Rise of the Tomb Raider’s Launch is a Very Dumb Idea

Rise of the Tomb Raider reviews are out, and the game has received a very positive critical response. With Microsoft having secured the rights to make the game a “timed exclusive,” which basically means that it will release on the Xbox One, Xbox 360 and PC before it presumably graces the PS4 and PS3 in the future, it was set to be one of the company’s heaviest hitters of the entire year. It was to be another feather in the cap of what has been a strong year for the Xbox One, with the likes of Halo 5: Guardians having convinced many consumers to pick up the new console. But that arguably and won’t the be case.

Microsoft has paid out what can safely assume was a large amount of money to Square Enix in order to snag the timed exclusivity right to Rise of the Tomb Raider, but here’s where things get more than a little dumb: the game was given the release date of November 10th, 2015. That’s tomorrow, and is coincidentally the same date that Fallout 4 will be released, a hugely anticipated follow-up to one of the most popular games of all time. Rise of the Tomb Raider doesn’t have a chance of toppling Bethesda’s post-apocalyptic RPG, and if Rise of the Tomb Raider wasn’t a well-reviewed game that was the subject of a major exclusivity deal, then we’d all suggest that it had been sent out to die.


Microsoft were proud of themselves after securing exclusivity rights to Rise of the Tomb Raider.

While Rise of the Tomb Raider isn’t exactly doomed – it will likely garner the runner-up spot in video game sales charts at the end of this week – it’s certainly not being given a fair crack at establishing the rebooted Tomb Raider series as one of modern gaming’s most exciting series. Not only has the game’s player base been significantly decreased by cutting off PS4 and PS3 owners, it’s also been lumbered with the same release date as Fallout 4, and that’s without even mentioning that reviews for both games have both been embargoed until today. This means that there will inevitably be less people reporting upon/reading about Lara Croft’s new outing than they would if the game was released on almost any other day, and stands as yet another dubious decision in what is one of the more questionable video game launches of the entire year.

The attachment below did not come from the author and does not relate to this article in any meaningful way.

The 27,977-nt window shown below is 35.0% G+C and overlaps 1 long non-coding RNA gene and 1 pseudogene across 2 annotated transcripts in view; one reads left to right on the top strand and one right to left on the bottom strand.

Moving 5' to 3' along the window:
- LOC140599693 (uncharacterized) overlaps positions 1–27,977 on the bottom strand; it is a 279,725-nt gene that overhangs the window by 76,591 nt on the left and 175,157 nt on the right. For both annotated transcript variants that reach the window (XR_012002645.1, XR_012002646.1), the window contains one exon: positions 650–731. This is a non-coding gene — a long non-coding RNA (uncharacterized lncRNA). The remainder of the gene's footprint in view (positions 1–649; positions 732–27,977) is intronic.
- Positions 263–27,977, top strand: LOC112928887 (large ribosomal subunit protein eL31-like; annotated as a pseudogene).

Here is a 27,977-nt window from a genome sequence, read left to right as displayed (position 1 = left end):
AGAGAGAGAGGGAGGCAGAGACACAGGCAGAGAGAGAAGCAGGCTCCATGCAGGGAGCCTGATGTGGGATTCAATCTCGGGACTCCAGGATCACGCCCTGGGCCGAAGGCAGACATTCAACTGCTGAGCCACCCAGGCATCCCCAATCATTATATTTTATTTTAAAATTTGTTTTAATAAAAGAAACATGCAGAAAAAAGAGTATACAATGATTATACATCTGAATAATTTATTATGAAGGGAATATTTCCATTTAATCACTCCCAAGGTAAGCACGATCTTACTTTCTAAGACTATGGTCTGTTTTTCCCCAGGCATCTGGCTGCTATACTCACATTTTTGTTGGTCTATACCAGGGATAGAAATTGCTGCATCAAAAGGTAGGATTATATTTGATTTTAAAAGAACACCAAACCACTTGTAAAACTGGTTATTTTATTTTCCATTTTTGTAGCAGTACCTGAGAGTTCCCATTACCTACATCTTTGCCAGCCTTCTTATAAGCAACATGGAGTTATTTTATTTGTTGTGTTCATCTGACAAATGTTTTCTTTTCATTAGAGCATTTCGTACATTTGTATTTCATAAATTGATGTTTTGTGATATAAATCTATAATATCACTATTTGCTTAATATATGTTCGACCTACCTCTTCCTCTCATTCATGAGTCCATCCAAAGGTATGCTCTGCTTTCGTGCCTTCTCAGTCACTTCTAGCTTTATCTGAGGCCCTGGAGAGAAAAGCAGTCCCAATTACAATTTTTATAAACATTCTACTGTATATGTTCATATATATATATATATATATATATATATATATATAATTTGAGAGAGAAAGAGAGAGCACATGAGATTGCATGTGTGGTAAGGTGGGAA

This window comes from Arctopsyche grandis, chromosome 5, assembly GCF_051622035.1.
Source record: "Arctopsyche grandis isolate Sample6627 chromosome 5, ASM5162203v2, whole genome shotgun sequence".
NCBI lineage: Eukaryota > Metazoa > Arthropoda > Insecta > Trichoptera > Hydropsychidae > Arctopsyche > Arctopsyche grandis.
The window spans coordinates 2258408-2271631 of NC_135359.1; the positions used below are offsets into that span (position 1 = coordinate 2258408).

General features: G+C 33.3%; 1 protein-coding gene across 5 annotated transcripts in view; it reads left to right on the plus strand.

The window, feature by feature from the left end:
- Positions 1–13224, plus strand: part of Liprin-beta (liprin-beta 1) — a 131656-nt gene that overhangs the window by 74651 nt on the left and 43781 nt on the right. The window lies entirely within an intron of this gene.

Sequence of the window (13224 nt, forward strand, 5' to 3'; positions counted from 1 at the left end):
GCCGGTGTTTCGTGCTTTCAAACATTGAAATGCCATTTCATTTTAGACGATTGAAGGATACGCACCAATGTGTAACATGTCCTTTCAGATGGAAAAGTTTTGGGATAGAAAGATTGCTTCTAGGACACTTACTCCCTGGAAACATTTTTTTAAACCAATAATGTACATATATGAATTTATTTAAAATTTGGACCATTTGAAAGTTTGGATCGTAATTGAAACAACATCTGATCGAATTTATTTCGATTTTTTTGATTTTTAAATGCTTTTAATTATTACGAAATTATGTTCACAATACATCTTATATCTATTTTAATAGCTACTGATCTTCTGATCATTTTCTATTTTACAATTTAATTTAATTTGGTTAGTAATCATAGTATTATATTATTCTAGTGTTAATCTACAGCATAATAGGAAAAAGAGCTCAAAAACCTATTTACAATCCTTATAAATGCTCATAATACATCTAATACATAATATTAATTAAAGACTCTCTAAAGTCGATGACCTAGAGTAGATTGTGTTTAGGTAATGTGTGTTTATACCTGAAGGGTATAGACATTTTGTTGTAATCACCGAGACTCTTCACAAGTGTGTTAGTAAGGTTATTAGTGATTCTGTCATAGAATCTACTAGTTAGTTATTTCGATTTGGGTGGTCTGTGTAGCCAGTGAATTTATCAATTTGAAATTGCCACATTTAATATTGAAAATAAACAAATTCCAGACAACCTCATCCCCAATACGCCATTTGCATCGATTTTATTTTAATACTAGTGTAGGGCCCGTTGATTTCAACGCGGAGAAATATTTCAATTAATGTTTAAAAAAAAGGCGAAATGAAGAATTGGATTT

Unfortunately, it seems very likely that the decision to release Rise of the Tomb Raider alongside Fallout 4 will have a negative impact upon the future on the series. Square Enix had previously stated that sales numbers of the 2013 Tomb Raider reboot had underwhelmed them, despite it shifting an impressive 3.4 million units in its first month. If the publisher was disappointed by this number, then limiting its sales to Xbox consoles/PC and launching it on the same day as arguably the most highly anticipated game of the year isn’t exactly going to spell greater fortune for the series, and could well put a potential Rise of the Tomb Raider follow-up in jeopardy.

But these are all assumptions. What we do know is that releasing Rise of the Tomb Raider on the same day as Fallout 4 will cause it to generate less sales, which makes Microsoft’s decision to make the game a timed Xbox exclusive all the more baffling. If Microsoft wanted to really push Tomb Raider as Microsoft’s equivalent to the upcoming Uncharted 4: Thief’s End, which is what it was initially being pitched as, then they haven’t given it a particularly good shot at succeeding.